My research focuses on robot perception, deep learning, sensor-based motion planning, and control systems. What I love most are computer vision, 3D SLAM (Simultaneous Localization And Mapping), and spatial AI for their exciting mix of geometry, state estimation, optimization, deep learning, and many other beautiful mathematical tools. 

RGB-D and Stereo SLAM: Volumetric reconstruction and 3D incremental segmentation 
PLVS is a real-time system that leverages sparse RGB-D and Stereo SLAM, volumetric mapping, and 3D unsupervised incremental segmentation. PLVS stands for Points, Lines, Volumetric mapping, and Segmentation. You can find further details on this page


Monocular SLAM with modern local features

 pySLAM is a Python framework that allows you to play with SLAM techniques, feature-matching, and many modern local features (based on new Deep Learning approaches). All the supported local features are accessible within a single Python environment. See this page for further information. 

Perception and motion planning  for UGVs
Point cloud segmentation and 3D mapping by using RGBD and LIDAR sensors 
• Sensor-based motion planning in challenging scenarios

DortmundPhoenix Traversability

Learning Algorithms for UGVs
Online WiFi mapping by using Gaussian processes
Robot dynamics/kinematics learning and control (algorithms for learning the model of UGVs dynamics/kinematics)


Multi-robot systems
3D Patrolling with a team of UGVs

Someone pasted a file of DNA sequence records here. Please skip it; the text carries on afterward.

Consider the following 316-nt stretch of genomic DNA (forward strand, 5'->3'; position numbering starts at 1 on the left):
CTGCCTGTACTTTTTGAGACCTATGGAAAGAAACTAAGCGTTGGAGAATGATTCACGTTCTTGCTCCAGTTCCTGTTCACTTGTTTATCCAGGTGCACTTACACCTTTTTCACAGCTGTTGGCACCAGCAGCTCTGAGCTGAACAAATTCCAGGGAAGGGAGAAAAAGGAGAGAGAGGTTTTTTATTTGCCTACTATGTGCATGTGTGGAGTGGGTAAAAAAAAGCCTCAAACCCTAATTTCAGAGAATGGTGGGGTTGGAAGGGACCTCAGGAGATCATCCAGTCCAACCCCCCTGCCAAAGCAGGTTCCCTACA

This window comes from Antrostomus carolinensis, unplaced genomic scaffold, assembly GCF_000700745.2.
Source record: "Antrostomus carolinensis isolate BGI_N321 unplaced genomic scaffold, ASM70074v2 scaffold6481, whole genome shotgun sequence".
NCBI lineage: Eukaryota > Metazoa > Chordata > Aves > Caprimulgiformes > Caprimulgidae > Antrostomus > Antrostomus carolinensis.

3D Exploration with a team of UGVs
Coverage with a heterogeneous team of robots
• Exploration with mobile robots: the Multi-SRG Method


Computer vision and visual servoing for UAVs
During my experience in Selex ES MUAS (now Leonardo), I designed and developed advanced real-time applications and managed applied research projects for UAVs (CREX-BASIOBSPYBALL-B). In particular, one of these projects focused on near real-time 3D reconstruction from a live video stream. See more on my LinkedIn profile


Computer vision and visual servoing for mobile robots
Intercepting a moving object with a mobile robot
Appearance-based nonholonomic navigation from a database of images


Exploration of unknown environments
• With mobile robots: the SRT Method
• With a multi-robot system: the Multi-SRG Method
• With a general robotic system: the Sensor-based Exploration Tree

 SRG-sim    SET-3sensors-6+3

Robot navigation and mapping with limited sensing
In this work, we characterize the information space of a robot moving in a plane with limited sensing. The robot has a landmark detector, which provides the cyclic order of the landmarks around the robot, and it also has a touch sensor, that indicates when the robot is in contact with the environment boundary. The robot cannot measure any precise distances or angles and does not have an odometer or a compass. We propose to characterize the information space associated with such a robot through the swap cell decomposition. We show how to construct such decomposition through its dual, called the swap graph, using two kinds of feedback motion commands based on the landmarks sensed. See more in these papers
Learning Combinatorial Map Information from Permutations of Landmarks
Learning combinatorial information from alignments of landmarks
Using a Robot to Learn Geometric Information from Permutations of Landmarks



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